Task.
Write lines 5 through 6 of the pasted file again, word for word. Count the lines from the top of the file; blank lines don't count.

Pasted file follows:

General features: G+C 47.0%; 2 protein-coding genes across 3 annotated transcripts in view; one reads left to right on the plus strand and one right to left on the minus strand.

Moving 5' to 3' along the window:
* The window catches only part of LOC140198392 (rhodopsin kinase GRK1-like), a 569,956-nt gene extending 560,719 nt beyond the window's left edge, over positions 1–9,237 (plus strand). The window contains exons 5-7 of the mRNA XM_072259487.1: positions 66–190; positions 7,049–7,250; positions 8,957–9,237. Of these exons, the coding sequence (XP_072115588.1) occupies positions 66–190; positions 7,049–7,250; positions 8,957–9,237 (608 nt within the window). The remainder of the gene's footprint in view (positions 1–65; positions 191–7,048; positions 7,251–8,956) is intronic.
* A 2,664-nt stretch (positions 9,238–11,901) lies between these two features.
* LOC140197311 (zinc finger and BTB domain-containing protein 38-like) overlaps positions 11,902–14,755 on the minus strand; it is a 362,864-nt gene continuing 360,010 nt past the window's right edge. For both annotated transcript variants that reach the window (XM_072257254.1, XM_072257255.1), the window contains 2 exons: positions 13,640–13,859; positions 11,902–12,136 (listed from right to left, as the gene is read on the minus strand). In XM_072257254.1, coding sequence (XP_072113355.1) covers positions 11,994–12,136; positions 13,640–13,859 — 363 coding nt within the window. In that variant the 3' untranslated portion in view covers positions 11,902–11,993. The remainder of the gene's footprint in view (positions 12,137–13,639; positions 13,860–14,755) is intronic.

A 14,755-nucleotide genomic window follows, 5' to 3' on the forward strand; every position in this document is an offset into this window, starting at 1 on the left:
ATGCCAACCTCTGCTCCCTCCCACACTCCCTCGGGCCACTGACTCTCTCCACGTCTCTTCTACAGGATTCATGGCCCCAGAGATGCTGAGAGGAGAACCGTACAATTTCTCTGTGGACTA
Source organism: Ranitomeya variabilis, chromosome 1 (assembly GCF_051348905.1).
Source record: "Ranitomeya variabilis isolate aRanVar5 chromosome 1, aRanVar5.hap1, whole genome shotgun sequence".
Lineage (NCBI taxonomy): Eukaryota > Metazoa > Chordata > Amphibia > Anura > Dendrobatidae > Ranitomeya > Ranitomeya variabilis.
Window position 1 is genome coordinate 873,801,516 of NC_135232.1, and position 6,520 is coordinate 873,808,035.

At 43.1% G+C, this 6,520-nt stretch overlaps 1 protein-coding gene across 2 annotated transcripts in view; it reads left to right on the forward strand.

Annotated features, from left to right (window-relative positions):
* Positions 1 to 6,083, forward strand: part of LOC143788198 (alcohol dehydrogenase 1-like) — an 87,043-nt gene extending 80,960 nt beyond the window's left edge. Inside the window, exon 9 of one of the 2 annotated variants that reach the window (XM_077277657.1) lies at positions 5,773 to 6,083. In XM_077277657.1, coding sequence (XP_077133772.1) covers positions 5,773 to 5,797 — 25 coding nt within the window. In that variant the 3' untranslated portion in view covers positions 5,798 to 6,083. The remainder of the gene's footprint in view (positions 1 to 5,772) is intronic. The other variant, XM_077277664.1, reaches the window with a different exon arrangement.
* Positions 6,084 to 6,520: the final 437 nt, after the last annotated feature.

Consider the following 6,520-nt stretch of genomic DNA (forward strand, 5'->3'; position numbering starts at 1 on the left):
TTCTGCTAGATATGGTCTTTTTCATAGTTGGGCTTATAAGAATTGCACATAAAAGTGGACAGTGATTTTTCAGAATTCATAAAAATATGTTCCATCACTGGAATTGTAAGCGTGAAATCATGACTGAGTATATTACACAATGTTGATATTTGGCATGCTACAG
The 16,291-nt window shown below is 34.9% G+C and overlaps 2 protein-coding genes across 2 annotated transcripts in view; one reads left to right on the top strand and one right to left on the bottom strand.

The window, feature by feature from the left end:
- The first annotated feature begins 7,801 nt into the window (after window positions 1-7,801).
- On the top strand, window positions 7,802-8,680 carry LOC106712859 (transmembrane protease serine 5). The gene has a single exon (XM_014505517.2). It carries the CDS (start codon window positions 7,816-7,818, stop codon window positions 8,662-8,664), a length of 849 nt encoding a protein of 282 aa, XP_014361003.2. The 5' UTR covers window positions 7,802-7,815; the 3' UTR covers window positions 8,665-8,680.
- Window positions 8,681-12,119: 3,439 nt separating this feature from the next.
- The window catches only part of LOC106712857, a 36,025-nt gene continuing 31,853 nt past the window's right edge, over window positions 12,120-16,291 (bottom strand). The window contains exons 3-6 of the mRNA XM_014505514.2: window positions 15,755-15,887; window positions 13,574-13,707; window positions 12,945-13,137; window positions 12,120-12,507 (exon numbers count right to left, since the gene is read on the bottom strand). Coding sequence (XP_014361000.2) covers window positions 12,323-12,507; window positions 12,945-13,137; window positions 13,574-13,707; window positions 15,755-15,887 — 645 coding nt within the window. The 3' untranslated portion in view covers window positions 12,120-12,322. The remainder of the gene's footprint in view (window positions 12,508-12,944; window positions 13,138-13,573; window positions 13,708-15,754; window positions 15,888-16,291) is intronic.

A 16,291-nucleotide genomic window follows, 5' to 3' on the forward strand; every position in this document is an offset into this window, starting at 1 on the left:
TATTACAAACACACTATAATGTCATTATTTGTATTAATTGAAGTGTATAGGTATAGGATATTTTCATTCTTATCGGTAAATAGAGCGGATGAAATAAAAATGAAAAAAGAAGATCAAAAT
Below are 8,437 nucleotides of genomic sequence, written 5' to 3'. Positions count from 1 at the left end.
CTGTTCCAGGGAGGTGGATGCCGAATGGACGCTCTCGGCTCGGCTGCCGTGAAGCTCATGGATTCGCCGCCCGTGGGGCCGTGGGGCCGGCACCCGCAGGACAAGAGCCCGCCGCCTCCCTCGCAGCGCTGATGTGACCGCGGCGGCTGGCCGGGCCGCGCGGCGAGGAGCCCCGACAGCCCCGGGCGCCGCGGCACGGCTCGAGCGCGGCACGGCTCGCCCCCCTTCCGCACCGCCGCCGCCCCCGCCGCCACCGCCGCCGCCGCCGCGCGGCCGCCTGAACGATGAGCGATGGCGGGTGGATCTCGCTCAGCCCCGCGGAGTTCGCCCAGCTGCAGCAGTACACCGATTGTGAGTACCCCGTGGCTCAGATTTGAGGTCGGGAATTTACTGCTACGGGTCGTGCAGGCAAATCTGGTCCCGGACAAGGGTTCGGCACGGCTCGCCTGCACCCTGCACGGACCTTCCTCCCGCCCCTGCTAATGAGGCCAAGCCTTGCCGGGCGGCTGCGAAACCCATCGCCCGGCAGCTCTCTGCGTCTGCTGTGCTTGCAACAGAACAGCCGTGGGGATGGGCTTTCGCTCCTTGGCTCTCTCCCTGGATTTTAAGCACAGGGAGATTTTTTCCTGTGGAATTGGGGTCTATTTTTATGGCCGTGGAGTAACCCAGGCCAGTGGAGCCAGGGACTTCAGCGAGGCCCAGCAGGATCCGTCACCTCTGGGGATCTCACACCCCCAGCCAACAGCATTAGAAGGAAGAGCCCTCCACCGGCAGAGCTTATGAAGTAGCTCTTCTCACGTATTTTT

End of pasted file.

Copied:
* LOC140197311 (zinc finger and BTB domain-containing protein 38-like) overlaps positions 11,902–14,755 on the minus strand; it is a 362,864-nt gene continuing 360,010 nt past the window's right edge. For both annotated transcript variants that reach the window (XM_072257254.1, XM_072257255.1), the window contains 2 exons: positions 13,640–13,859; positions 11,902–12,136 (listed from right to left, as the gene is read on the minus strand). In XM_072257254.1, coding sequence (XP_072113355.1) covers positions 11,994–12,136; positions 13,640–13,859 — 363 coding nt within the window. In that variant the 3' untranslated portion in view covers positions 11,902–11,993. The remainder of the gene's footprint in view (positions 12,137–13,639; positions 13,860–14,755) is intronic.

A 14,755-nucleotide genomic window follows, 5' to 3' on the forward strand; every position in this document is an offset into this window, starting at 1 on the left: